Independent pharmacies must compete with better service because they cannot win on price since they are price takers. The large retail chains have better negotiating leverage with the major drug distributors than do independent pharmacies. Over time the large chains such as CVS, WAG and WMT continuously gain a little bit more of a negotiating advantage since they continue to gain market share. But at the end of the day the retailers with large market share are negotiating against three distributors that each has 25% - 35% share that make up 95% of the market. Thus a large retailer and distributor have approximately equal negotiating leverage.

    There are two types of customers—direct and indirect. The direct customers are the individuals that consume the prescription and thus make the ultimate decision as to where to fill it. They make their choice based on service, convenience as well as selection and price of front-end merchandise. The indirect customer is the payer (companies using PBMs/insurance plans, Medicare and Medicaid) that is responsible for a majority of the dollars spent on prescriptions. The larger the payer is compared to the retail pharmacy, the more negotiating leverage it has with the retail pharmacy to get a better split of the revenue since it can threaten to exclude it from the network. Since most payers cannot pose that threat to a large retailer, CVS has the ability to get the best split possible. The only example of a payer having exerted influence over a retailer on price was Caterpillar’s decision to set its own retail network made up of just WMT and WAG. In exchange for guaranteeing each a certain level of volume CAT believes this (along with setting its own formulary) allows it to garner better drug prices than it would through using a PBM. If more large U.S. companies do this, then the largest chains would benefit at the expense of independent pharmacies.

    While WMT is a major threat to many traditional retailers, drug distribution is not one of them as it stands today. First, WMT (including Sam’s Clubs & Neighborhood Markets) has less than 4,500 stores. Thus it does not have as large of a footprint as WAG or CVS, which each has over 7,000 stores. At the same time, WAG & CVS have locations in various urban markets where WMT does not have a presence and in markets where it does, WAG & CVS typically have more convenient, often premium “corner” locations—not to mention smaller stores that are easier to get in and out of. Second, as a result of having significantly fewer locations and less than half the prescription volume of WAG or CVS, it cannot command a better price from generic manufacturers than WAG or CVS since it buys much less drugs. Third, about 75% of drug spend mix is on branded drugs. WMT has no cost advantage on buying branded drugs from a distributor since a majority of the acquisition cost is set by the branded drug manufacturer, which typically has a monopoly/duopoly position. So while WMT made a big splash with its entry into the pharmacy industry in October, 2006 with $4 generics on 300+ drugs, this did not impact WAG’s or CVS’ business in a material way. If anything, it likely expanded the market by making generic drugs more affordable to those who do not have health insurance—many of whom are likely WMT customers.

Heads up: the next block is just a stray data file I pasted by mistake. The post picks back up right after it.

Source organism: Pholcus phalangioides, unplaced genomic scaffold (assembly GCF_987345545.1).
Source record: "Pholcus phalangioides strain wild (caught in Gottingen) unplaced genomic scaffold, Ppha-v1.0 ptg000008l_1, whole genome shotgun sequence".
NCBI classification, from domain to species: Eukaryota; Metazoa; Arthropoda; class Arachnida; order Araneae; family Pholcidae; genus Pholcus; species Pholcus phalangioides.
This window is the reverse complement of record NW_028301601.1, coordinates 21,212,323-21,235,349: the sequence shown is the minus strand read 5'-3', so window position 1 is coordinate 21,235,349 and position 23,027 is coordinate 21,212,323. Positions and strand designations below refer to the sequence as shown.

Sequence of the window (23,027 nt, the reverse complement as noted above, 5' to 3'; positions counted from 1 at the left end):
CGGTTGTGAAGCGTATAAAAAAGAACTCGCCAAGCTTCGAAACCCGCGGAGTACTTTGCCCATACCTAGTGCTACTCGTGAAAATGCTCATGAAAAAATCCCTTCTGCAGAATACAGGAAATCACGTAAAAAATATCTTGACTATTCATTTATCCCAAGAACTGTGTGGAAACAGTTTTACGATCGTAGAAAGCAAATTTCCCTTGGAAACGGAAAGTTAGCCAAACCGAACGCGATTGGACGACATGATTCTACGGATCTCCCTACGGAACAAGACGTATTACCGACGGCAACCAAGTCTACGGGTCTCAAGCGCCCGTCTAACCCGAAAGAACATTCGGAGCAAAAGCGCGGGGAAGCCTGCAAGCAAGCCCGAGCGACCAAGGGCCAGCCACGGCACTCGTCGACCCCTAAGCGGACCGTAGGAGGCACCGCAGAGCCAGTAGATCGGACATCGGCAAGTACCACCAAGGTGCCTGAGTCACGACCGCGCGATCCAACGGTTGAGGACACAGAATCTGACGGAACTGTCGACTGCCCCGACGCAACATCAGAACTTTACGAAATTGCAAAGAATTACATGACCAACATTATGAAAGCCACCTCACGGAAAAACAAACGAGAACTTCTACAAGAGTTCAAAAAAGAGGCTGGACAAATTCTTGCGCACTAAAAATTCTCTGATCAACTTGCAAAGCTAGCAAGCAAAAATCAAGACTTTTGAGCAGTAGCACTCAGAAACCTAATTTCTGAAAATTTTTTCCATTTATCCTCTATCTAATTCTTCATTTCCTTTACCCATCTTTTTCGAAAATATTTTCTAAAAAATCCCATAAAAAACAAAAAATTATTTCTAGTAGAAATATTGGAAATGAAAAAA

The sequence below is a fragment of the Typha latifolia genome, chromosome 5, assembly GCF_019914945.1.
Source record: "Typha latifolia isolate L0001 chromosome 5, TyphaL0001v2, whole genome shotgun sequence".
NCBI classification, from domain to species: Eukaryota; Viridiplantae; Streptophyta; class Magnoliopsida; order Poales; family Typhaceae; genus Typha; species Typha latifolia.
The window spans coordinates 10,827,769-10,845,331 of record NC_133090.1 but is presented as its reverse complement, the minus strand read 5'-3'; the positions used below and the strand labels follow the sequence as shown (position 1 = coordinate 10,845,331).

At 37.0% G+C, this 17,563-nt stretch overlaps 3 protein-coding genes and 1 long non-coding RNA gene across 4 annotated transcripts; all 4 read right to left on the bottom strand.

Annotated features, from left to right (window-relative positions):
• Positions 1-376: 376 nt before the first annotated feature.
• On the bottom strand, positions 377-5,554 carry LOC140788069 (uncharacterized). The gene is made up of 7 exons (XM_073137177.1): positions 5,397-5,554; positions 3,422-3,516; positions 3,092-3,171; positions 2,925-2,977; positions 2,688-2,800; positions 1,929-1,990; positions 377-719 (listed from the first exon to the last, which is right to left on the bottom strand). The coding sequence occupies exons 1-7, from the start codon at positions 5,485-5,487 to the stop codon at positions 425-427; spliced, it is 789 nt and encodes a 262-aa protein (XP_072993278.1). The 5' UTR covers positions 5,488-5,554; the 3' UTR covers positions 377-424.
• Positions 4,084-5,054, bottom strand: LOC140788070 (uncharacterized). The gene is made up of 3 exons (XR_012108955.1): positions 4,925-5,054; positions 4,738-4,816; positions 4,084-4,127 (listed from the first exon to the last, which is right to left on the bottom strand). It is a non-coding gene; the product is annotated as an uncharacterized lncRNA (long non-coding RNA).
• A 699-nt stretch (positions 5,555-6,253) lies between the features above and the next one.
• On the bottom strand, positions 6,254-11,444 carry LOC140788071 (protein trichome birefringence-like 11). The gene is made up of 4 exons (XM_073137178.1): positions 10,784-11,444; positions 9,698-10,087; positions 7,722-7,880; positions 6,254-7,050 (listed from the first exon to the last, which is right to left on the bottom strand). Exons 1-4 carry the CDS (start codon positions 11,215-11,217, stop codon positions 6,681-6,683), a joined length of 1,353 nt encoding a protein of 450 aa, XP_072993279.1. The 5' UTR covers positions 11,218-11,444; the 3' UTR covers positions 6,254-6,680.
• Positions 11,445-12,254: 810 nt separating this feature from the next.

The only major threat of substitution is the shift of chronic scripts being ordered from mail instead of picked up at retail. Both CVS and WAG have their own mail facilities. So long as each retains its customer’s orders, it does not make a major difference from which channel the script is filled. The reason is because while mail pharmacy charges a lower price for a 90-day equivalent of 3 monthly fills, there are lower costs from two fewer dispensing fees and a portion of labor being replaced by machine automation. If the U.S. moved this way in a material manner the drugstore industry could rationalize its base over time to keep its store overhead in-line with retail sales volumes. The other potential negative would be that it could lose some front-end sales that occur when people come into the drugstore to pick up these prescriptions. Mail pharmacy penetration currently stands at ~18% on 30-day equivalent supplies. Mail pharmacy is mainly used for chronic prescriptions (i.e. Lipitor) so mail pharmacy has ~36% share of the U.S. chronic prescriptions. Nevertheless, mail penetration has barely grown over the past 6 years. This is because many 65+ year-olds (who consume the most chronic Rx) prefer to pick-up their prescriptions from a retail pharmacy.